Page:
memories from a Dragon

Spoiler: I didn’t manage to complete the 2017 Dragon’s Back Race.

Whilst it must be remembered that Ancient Greek Cynicism did not give much value to athletic feats there are a number of Cynic principles that can be pulled in as analogues in considerations of ultra running. Primarily the concept of epimeleia is hugely relevant for ultra runners, this Foucauldian ‘care of the self’ applies personally to each individual runner prior to and during an event (from general care to avoid injury through stretching, eating correctly, selecting the correct kit and looking after feet) but this care also stretches out, in Cynic fashion, as a duty to those around the runner. The care that the runner takes over their preparation and performance creates a defence against the needs of others to compromise their own safety through having to rescue the ill-prepared runner for instance. It may also be that the runner who takes care may share their knowledge to guide and motivate others.

Further, the Cynic consideration of the two ways is relevant. Whilst ultras are by no means short they are arduous and certainly not taking the easy option. Lastly, a dose of Diogenean renunciation can come into play when the runner struggles to re-pack their kit bag for the nth time and wishes that it were a little less burdened by unnecessary items.

Day 1: 53km and 3800m of ascent. A 7am start from Conwy and once through the congestion and queues along the town walls the filed began to spread out nicely. A good day in the 3000ers of Snowdonia where my background in mountain walking levelled the playing field (metaphorically) against a few of the runners at least as the rocky ground and steep ascents/descents reduced most to walking. Navigation was simple through the first half of the day but low cloud and drizzle meant tight nav was required particularly in the crossing of Crib Goch and the descent from Snowdon. (12hours 0minutes 1second)

Day 2: 58km and 3600m of ascent. A 6:15am start. Lowish cloud meant that Cnicht and the Moelwyns required careful navigation. A couple of errors put me off the best lines and left me on a damp cliff wondering whether to go up or down at one point. No major disasters though. Back down to valley level and the day was warming up. After the support point stop and up the Roman Steps my eating wasn’t going too well and I struggled through the Rhinogs and down through the forestry to Dolgellau. Finishing quite empty and unable to eat much dinner. (13hours 58minutes 13seconds)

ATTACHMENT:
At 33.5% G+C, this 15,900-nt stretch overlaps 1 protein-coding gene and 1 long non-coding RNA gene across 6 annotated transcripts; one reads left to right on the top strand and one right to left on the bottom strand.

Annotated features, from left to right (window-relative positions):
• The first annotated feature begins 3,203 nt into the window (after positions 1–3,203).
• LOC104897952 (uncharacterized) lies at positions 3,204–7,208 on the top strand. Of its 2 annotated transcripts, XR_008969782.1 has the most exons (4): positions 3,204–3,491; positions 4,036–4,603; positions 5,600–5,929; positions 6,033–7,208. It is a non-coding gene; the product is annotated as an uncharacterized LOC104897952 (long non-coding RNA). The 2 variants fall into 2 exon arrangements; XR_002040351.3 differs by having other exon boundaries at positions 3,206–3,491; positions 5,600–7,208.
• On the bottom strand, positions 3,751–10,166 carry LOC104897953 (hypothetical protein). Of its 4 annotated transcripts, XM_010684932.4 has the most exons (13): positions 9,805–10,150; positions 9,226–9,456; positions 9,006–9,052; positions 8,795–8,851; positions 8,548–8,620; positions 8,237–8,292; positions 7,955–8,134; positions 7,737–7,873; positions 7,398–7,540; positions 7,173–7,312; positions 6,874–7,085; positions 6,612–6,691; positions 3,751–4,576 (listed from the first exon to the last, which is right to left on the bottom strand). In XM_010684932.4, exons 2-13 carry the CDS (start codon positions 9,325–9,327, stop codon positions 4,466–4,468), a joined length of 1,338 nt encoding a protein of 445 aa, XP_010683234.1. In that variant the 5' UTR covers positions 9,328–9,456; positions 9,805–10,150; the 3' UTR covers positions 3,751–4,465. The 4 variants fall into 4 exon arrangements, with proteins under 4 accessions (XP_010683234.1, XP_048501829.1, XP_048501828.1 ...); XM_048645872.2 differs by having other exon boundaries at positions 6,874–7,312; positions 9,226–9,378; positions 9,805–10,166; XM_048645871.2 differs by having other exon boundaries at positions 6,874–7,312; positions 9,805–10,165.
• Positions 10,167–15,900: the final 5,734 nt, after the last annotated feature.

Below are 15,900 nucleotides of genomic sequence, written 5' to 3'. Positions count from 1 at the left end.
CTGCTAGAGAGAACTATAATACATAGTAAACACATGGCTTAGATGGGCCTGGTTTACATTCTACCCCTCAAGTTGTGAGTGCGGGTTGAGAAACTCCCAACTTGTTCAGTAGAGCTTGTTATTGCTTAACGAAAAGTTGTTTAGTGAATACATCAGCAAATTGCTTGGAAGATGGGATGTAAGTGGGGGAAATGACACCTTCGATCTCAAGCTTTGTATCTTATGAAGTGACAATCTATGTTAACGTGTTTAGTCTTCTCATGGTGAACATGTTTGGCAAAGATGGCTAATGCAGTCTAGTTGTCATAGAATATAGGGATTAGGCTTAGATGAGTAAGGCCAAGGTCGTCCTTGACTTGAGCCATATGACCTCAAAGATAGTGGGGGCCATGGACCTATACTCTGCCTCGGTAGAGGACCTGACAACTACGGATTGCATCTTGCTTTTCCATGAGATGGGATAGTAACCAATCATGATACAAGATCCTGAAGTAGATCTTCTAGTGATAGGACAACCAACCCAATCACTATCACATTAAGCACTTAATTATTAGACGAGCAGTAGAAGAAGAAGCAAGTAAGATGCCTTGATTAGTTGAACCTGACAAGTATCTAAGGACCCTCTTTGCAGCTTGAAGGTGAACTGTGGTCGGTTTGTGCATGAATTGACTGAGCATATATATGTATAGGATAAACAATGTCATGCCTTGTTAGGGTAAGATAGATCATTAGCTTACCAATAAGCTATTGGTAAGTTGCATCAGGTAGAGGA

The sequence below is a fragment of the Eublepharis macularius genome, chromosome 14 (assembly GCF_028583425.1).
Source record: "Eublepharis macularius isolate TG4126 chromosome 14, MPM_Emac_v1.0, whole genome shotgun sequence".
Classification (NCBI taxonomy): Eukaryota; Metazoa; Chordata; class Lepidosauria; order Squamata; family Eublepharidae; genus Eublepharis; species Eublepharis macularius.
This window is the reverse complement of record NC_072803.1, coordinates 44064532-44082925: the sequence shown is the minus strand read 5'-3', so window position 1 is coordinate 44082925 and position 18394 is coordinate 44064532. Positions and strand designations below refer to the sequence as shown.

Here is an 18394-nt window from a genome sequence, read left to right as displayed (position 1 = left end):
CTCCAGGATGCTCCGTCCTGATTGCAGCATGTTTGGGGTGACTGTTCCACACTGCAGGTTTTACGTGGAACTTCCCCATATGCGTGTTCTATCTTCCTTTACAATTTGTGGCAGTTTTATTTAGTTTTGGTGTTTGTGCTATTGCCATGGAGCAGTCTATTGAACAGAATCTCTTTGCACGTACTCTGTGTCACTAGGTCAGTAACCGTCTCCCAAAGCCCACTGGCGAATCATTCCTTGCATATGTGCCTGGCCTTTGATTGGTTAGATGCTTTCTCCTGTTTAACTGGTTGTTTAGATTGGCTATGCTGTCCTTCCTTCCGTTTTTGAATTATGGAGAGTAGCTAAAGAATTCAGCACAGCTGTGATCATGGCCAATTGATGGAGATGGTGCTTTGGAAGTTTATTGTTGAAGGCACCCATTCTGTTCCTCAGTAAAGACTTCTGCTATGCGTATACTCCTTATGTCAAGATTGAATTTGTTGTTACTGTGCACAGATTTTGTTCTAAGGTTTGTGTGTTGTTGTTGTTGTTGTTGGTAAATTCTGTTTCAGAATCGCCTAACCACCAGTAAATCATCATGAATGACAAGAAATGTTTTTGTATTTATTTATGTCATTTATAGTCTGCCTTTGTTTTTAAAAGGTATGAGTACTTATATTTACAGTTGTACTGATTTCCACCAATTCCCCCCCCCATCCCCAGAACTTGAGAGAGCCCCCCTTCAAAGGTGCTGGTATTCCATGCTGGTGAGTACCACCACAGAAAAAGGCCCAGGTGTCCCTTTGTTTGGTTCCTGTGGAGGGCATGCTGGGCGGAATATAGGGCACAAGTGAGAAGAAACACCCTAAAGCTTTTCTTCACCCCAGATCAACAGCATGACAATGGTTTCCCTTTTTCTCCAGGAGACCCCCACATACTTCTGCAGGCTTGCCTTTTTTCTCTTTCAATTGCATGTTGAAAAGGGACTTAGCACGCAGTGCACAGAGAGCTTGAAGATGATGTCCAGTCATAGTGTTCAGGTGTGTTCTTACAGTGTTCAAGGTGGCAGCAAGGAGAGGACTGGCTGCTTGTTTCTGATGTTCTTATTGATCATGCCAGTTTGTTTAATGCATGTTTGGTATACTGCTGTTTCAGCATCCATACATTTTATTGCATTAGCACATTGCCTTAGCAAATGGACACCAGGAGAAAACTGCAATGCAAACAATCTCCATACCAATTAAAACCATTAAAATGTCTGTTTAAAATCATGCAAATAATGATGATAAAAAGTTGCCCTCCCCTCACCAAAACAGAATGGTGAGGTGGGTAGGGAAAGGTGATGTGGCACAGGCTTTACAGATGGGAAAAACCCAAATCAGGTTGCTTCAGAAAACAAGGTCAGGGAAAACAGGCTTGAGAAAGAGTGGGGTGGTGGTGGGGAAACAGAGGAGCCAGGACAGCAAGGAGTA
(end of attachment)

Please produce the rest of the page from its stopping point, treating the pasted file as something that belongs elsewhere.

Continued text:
Day 3: 71km and 3500m of ascent (26km and 1362m of ascent). A humid and murky day, struggling from the off to do anything but walk steadily on flats, ups or downs. Seemed to have  little more go on the initial road hill up towards the foot of Cadair Idris but that soon faded. Still unable to eat anything but Kendal mint cake and the little energy I had soon disappeared. Broken low cloud and military jets added an unwanted atmosphere of foreboding. I Hauled myself up and over the summit of Cadair Idris and then along its interminable ridge to Tal Y Lyn and dropped down through the mandatory section to the valley below. My heart sank looking across to the climb around the side of Bird’s Rock. I reached the road near Dolgoch as a husk. I struggle now, with a week’s hindsight, to recall just how impossible it felt to go on. I was behind the cut-off for the next summit but possibly could have got through in time for the Machynlleth one but truth was I felt utterly empty and did feel able to enter the next twenty kilometres of the Tarren’s domain knowing them well from my training runs. Gutted I (along with two others) claimed a lift back to Machynlleth with a kind couple who had been watching the race with their son. Back in Machy I found an appetite and ate lots and then collapsed at the support point to get a lift to the overnight camp. (4hours 4minutes 4seconds)

Day 4: 71km and 2400m of ascent (36km and 963m of ascent). Deciding that I would like to do the whole of Day 5 I opted to do the second half of Day 4. A frustrating hour or two at camp and then a lift to Elan Village preceded my start at about 10:30. I felt ok, had eaten a reasonable breakfast and was looking forward to a good afternoon. It was hot, very hot and I started out steadily but beautifully runnable grass above Caban-coch Reservoir couldn’t be resisted. Through Rhiwnant and along a track and then pathless moor brought me up onto the uplands and Dragyn Fawr. The ‘early’ start at Elan had left me near the front of the field. Somewhere around here Jim Mann had taken a shorter route and passed me during his bid to reclaim the race lead (a battle far from my thoughts apart from as a fan of the sport!). Down from Dragyn Fawr and onto the first long road section through Abergwesyn and then up and over a lovely little bwlch to the Llyn Brianne Reservoir road. Although all on tarmac the 9km or so down the Tywi valley was softened by the spring glory of the landscape arriving at the campsite in good time to wind down slowly and even enjoy the local pub and a bathe in the river. (5hours 9minutes 42seconds)